Is medical marijuana kosher?

In Feature Stories by Dave Gordon

Legalizing marijuana for medical purposes has become a hot topic, so how do religious groups approach the use of medical marijuana? The ethical, spiritual and medical questions are being debated in the Jewish world, with rabbis weighing in on whether taking cannabis would violate Torah prohibitions or be considered necessary medicine.

An Orthodox rabbi in Israel, Rabbi Efraim Zalmanovich, recently ruled that smoking and distributing medicinal marijuana is kosher for Jews, but using it recreationally is forbidden. For medical purposes, Judaism has a legal concept of pekuach nephesh (health and life trumps all).

There’s also been big buzz recently about Jeffrey Kahn – a pulpit rabbi for 30 years – who recently opened the Takoma Wellness Center, one of the first marijuana dispensaries in Washington.

Three Toronto rabbis – two Orthodox and one Conservative – acknowledged the permissibility of medical marijuana within the context of Jewish law, as long as the substance is acquired legally.

It is presumed that liberal rabbinical leaders would decide similarly; the Union for Reform Judaism in 2003 passed a resolution supporting medical marijuana and its legalization.

Rabbi Benjamin Hecht, the founding director of Nishma, an adult study organization in Toronto, points out that using marijuana to reduce pain is sanctioned by Jewish law – but only if the drug is acquired legally.

“From a Jewish perspective, a Jew has an obligation to be a good citizen – in simple terms, observe the law of the land,” he says. “In this regard, violating it (unless the law is inherently immoral) is like violating an aspect of Jewish law.

“If [buying marijuana] would be supporting criminal elements in society, that’s a concern. Judaism would demand that someone look at the broader matters. There’s a hesitation and concern that you’re supporting people causing violence and havoc, perhaps an underground organization.”

Rabbi Erwin Schild, Conservative rabbi of Toronto’s Adath Israel, agreed. “If people absolutely need it, yes, use it. Judaism says that’s fine. But only legally. It’s harmful otherwise.”

He adds, “You’re not supposed to do harm to our minds or bodies. We’re not allowed to violate the sanctity of our bodies.”

Rabbi Avram Rothman of Aish Thornhill Community Shul says that marijuana is “no different from any other alternative drug, from any other herb you might find bottled in some health stores.”

The Jewish view, he says, is that so long as medical science says it’s properly administered, “and that it will have no ill side effects, it’s OK to use.”

Rabbi Rothman likens it to the use of medical morphine. “It’s medically acceptable for certain conditions, and legal for doctors to give it to patients.”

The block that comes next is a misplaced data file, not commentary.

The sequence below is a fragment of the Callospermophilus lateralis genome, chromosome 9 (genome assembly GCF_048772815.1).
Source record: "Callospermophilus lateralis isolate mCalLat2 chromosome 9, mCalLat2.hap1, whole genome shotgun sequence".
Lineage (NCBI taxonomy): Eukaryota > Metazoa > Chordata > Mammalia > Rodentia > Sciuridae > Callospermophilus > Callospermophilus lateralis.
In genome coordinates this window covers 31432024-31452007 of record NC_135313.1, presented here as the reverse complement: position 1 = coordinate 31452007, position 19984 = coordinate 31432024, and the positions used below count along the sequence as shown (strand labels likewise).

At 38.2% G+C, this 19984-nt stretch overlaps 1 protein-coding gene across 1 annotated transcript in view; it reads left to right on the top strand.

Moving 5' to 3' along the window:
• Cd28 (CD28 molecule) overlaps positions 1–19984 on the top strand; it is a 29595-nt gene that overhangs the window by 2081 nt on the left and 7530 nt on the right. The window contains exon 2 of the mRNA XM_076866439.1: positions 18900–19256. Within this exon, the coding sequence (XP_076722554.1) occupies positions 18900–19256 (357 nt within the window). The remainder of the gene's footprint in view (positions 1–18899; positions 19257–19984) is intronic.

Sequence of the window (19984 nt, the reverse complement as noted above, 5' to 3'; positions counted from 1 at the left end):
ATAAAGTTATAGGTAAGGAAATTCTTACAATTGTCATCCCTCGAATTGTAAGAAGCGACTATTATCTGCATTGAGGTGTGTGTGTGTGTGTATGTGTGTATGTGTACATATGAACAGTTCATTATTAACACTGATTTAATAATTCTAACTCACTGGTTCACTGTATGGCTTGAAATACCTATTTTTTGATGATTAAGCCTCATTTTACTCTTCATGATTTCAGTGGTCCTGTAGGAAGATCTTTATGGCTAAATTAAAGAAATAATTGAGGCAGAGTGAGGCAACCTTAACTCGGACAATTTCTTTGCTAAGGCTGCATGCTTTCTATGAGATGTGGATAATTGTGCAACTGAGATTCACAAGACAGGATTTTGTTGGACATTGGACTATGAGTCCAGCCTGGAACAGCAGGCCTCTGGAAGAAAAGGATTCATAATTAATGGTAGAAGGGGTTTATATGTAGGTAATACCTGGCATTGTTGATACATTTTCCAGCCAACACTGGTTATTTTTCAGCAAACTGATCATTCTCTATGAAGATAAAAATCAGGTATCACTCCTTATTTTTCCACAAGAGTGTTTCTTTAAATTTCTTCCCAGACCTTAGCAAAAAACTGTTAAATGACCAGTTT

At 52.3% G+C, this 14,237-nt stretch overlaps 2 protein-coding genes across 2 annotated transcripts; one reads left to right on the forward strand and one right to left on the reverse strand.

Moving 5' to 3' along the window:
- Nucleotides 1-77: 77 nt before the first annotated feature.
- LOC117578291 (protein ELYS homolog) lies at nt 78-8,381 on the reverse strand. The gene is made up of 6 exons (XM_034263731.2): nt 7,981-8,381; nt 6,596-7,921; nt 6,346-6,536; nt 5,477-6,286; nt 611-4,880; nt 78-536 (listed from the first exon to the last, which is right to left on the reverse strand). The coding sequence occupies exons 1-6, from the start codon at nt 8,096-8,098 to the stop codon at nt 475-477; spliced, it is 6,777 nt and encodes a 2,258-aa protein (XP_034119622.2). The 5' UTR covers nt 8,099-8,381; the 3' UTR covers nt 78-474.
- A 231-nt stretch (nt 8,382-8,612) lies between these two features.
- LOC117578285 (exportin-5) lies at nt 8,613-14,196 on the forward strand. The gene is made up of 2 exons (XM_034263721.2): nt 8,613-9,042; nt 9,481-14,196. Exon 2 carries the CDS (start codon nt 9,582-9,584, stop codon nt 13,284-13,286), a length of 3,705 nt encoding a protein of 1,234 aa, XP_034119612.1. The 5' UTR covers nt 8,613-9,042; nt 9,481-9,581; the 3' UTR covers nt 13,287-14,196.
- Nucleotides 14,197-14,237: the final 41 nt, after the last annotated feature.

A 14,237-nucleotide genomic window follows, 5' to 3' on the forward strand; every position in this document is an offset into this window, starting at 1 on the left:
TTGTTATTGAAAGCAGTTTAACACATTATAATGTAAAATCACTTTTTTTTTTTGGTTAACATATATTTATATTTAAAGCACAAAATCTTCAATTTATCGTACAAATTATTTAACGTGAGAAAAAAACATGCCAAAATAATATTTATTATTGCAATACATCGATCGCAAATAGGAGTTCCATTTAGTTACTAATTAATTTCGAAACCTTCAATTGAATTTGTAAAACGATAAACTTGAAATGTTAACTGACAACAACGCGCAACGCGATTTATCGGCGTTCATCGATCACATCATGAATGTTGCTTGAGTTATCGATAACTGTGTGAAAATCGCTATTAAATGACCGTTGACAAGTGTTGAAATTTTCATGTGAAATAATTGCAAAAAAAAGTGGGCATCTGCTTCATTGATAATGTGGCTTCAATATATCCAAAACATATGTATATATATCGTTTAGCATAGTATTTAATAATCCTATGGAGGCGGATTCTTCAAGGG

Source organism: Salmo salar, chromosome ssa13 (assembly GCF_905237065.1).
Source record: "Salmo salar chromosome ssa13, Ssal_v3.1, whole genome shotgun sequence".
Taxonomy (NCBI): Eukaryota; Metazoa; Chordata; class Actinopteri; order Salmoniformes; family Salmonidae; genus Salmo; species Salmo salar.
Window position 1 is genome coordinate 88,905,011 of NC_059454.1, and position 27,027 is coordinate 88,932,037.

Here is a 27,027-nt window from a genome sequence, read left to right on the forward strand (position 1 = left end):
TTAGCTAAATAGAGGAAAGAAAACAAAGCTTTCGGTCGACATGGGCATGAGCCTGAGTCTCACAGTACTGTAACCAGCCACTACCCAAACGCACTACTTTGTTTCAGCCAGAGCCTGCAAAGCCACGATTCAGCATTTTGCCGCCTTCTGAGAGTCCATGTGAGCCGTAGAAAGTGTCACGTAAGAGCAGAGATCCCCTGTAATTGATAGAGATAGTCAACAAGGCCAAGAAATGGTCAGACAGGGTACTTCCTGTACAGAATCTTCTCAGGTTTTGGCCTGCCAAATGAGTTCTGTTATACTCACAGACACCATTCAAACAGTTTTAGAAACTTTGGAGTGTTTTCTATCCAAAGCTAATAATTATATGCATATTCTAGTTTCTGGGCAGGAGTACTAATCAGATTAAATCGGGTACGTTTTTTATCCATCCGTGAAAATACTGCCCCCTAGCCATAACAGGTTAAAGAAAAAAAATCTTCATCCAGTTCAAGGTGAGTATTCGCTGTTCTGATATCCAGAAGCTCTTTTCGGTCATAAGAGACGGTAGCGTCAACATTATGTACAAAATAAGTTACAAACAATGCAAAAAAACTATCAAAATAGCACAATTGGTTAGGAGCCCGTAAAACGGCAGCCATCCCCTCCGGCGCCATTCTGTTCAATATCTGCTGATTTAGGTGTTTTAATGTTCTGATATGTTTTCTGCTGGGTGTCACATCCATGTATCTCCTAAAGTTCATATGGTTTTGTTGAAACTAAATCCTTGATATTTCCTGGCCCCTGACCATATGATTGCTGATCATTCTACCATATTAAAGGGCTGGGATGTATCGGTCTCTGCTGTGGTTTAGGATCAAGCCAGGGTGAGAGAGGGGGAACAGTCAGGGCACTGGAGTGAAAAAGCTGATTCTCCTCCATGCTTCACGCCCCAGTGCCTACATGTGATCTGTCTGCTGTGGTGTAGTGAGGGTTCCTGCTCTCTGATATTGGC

RabbiHaberRabbi Dr. Geoffrey Haber, the director of spiritual care at Baycrest Hospital for Geriatric Care in Toronto, says that although he’s not aware of any patients using medical marijuana at the facility, he wouldn’t be surprised if there were.

“Individuals can work within the legalities of the law, to acquire marijuana for legitimate medical use, and I would be in favour of that,” he says.

But how should medical cannabis use be managed? “I think it should be regulated in the way that other controlled substances are, like morphine and OxyContin, for the use of medical purposes,” says Haber.

Author Yoseph Needelman recently published Cannabis Chassidis (Autonomedia), a book that explores the Jewish use of marijuana. Looking at Scripture, the Book of Exodus (30:23) refers to anointing oils with an ingredient called knei-bosem, often thought to be cannabis.

Needelman contends that there are renowned rabbis in history that partook in drugs, including the Ba’al Shem Tov, the originator of the Chassidic movement, as well as modern minstrel Rabbi Shlomo Carlebach, who was rumoured to have used marijuana to better relate with young congregants.

Some Jewish history experts see no reason for marijuana to remain illegal. Mark Washovsky, a rabbi and professor of Jewish law and practice at the Hebrew Union College-Jewish Institute of Religion in Cincinnati, Ohio, wrote recently in the Jerusalem Post: “If the medical community determines that marijuana is an effective and indicated treatment for pain, Jewish law raises no barriers to its use for palliative purposes.

“From a halachic perspective, the burden would rest upon the civil authorities to show why the medical use of marijuana should continue to be illegal.”

Top photo courtesy Rabbi Hecht

Embedded photo courtesy Rabbi Haber

ABOUT THE AUTHOR

gordonDave Gordon is a freelance writer in Toronto. His work can be found in the New York Times, Baltimore Sun, Pittsburgh Post-Gazette, Toronto Star, National Post and others.